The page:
Advertisement - Content continues below
Books

The Black Locomotive by Rian Hughes: Adventurous and original

A novel that successfully pulls off wild flights of fancy in a story that remains utterly convincing in spite of its exploration of huge ideas.

I have a special soft spot for authors who take risks. It would be easy, especially if you’ve had success, to keep turning out similar books, staying within your comfort zone. But the best writers are the ones who move away from the safety net and give readers something new and exciting – and so it is with this book, Black Locomotive by Rian Hughes. 

I raved about XX, Hughes’s debut book last year, a mind-boggling science-fiction graphic novel that mixed scintillating plotting with big ideas and elements of typography and design that blew my socks off. Black Locomotive has some superficial similarities to its predecessor – certain design elements and a speculative fictional universe – but it a more mature and emotionally engaging piece of storytelling.

Article continues below

The novel is set in London, and it could be argued that the city is its main character too, as Hughes digs deep (literally) under the surface of what makes the capital tick. A top-secret extension to the underground network is being built, but progress is halted when workmen discover a strange anomaly, a cavernous space that has archaeologists confused.

As the anomaly is explored, first by workers on the project, then by a rogue artist-in-residence within the team, the implications for the city become profound. And when power fails across the whole of London, one of the men in charge has to recruit a mythical secret society of steam train enthusiasts to help avert catastrophe.

All of which might sound a little out there, but trust me, the book is a lot more out there than that spoiler-free summary gets across. The genius of Hughes is that he pulls off these wild flights of fancy with a swagger and confidence that are utterly convincing. As the narrative switches between the anomaly and the rescue party, Hughes expertly ramps up the tension to breaking point, casually throwing in more big ideas on every page, and grounding the whole thing in an emotional reality that really pulls the reader along. If only all fiction was this adventurous and original.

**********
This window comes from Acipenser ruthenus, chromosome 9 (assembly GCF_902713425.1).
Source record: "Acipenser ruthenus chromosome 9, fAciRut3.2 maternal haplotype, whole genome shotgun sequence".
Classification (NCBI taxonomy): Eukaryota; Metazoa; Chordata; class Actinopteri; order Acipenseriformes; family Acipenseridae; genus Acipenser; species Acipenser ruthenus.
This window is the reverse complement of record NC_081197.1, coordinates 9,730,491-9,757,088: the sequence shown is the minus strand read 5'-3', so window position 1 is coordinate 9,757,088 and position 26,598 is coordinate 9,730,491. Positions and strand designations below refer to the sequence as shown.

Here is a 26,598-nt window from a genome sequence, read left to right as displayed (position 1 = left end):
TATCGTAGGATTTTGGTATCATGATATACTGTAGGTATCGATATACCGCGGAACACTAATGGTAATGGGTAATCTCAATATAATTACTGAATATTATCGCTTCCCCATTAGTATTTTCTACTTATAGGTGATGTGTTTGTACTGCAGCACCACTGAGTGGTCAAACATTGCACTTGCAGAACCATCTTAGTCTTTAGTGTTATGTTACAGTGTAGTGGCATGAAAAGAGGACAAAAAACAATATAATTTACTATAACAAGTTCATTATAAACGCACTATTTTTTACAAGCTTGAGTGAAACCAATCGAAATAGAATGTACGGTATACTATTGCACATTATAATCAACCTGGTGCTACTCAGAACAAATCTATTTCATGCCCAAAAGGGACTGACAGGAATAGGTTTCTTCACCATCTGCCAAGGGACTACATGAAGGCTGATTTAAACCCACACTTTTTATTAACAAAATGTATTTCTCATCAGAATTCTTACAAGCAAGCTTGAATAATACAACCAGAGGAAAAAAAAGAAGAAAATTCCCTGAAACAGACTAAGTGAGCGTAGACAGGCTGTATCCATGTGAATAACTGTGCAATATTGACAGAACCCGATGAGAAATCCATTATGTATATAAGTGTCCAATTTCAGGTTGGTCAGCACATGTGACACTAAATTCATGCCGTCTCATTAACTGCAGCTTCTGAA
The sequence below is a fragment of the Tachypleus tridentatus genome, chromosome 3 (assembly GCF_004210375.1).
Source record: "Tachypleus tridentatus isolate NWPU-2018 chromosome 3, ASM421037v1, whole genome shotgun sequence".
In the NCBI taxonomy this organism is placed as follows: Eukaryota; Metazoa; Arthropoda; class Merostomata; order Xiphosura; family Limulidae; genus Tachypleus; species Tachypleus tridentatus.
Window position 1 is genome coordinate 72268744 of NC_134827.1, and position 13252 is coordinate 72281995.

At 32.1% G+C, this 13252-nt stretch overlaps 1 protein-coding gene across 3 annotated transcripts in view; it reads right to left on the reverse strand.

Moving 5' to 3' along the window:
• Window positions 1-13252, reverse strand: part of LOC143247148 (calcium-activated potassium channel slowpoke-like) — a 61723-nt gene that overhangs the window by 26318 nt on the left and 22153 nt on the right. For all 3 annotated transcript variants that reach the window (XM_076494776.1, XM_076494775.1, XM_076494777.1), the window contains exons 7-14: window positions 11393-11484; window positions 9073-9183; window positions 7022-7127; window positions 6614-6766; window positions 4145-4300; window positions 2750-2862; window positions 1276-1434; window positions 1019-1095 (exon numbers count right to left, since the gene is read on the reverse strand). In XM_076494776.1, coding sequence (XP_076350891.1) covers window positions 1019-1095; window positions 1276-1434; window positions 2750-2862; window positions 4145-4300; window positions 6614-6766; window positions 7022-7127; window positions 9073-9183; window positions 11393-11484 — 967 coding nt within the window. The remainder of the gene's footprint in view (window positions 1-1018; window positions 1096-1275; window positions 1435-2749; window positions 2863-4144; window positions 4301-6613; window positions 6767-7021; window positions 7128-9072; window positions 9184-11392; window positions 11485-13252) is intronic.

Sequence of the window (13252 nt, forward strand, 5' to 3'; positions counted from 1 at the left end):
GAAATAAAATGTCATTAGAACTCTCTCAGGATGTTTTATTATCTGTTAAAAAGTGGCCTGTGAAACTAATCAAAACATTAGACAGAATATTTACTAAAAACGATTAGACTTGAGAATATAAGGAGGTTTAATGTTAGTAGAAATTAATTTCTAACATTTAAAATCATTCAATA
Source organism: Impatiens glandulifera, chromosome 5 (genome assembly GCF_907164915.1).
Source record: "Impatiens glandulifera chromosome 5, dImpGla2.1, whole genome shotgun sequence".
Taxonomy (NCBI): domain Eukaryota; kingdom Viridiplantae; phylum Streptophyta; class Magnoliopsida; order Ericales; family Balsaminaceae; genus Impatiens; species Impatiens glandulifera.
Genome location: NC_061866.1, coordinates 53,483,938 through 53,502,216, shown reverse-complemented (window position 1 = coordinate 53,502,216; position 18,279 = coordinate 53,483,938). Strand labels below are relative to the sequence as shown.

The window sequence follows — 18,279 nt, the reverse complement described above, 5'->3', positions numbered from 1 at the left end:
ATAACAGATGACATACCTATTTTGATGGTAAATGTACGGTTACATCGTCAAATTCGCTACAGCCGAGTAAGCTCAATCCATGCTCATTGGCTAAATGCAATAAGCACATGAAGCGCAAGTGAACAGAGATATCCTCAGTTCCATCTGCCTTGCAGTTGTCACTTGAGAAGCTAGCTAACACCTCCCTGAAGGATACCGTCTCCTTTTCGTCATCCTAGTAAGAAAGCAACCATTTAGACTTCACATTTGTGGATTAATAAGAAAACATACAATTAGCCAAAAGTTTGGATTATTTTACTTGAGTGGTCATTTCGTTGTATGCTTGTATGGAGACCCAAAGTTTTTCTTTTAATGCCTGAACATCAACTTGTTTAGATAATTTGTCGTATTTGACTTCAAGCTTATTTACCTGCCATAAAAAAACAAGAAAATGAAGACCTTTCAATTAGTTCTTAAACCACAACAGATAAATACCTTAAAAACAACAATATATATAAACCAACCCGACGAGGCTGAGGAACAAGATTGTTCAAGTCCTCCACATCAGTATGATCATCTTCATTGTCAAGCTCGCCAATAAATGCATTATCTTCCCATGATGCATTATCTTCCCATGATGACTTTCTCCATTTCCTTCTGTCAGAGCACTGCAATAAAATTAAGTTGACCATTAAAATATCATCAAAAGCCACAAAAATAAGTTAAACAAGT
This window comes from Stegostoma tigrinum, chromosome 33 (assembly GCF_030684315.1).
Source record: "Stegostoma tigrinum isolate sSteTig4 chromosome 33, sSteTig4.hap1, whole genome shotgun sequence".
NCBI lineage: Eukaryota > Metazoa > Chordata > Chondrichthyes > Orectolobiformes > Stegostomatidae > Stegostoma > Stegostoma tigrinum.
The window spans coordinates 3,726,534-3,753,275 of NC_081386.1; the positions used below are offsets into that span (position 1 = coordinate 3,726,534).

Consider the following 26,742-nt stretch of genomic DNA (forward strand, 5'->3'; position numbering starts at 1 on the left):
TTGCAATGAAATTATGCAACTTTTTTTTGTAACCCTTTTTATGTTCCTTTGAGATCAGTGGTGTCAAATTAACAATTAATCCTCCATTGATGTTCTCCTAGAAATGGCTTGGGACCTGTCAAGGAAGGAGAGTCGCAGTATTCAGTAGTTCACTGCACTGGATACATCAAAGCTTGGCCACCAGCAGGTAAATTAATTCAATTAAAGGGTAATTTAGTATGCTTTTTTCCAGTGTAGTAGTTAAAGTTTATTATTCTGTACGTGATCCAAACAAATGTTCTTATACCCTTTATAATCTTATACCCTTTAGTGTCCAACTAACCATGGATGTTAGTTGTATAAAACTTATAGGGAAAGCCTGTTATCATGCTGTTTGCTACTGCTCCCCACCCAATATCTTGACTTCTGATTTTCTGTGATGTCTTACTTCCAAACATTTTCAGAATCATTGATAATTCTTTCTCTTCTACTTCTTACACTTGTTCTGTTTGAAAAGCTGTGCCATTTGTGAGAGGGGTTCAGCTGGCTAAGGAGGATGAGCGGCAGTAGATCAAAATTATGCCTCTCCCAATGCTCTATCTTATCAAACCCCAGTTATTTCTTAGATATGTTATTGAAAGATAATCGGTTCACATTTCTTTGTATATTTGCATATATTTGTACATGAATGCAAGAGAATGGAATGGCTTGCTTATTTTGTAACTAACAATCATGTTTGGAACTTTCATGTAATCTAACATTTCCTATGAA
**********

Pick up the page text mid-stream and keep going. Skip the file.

The Black Locomotiveby Rian Hughes is out now (Picador, £16.99)

Advertisement - Content continues below
Advertisement - Content continues below
Advertisement - Content continues below

Support The Big Issue and our vendors this Christmas

Every time you buy a copy of The Big Issue, subscribe or donate, you are helping our vendors to work their way out of poverty by providing 'a hand up not a hand out.' You’re helping Big Issue vendors achieve their #BigWish

Recommended for you

Read All
Top 5 books for rebel girls, chosen by Vivian French
Top 5 Books

Top 5 books for rebel girls, chosen by Vivian French

Book reviews: The Fell and The Selfless Act of Breathing
Book review

Book reviews: The Fell and The Selfless Act of Breathing

The past, present and future of Mr Men and Little Miss books as they celebrate their 50th birthday
Books

The past, present and future of Mr Men and Little Miss books as they celebrate their 50th birthday

What I learned from being held hostage for 450 days
Edith Blais

What I learned from being held hostage for 450 days

Most Popular

Read All
Video showing Boris Johnson repeatedly 'lying' to parliament hits 40 million views
1.

Video showing Boris Johnson repeatedly 'lying' to parliament hits 40 million views

Legacy benefits freeze left disabled people living on ‘historically’ low payments, court hears
2.

Legacy benefits freeze left disabled people living on ‘historically’ low payments, court hears

'Noel Gallagher was mega hungover and Will.i.am kept walking off' - The stories behind Big Issue photoshoots
3.

'Noel Gallagher was mega hungover and Will.i.am kept walking off' - The stories behind Big Issue photoshoots

Plans to remove British citizenship without notice 'would repeat Windrush mistakes'
4.

Plans to remove British citizenship without notice 'would repeat Windrush mistakes'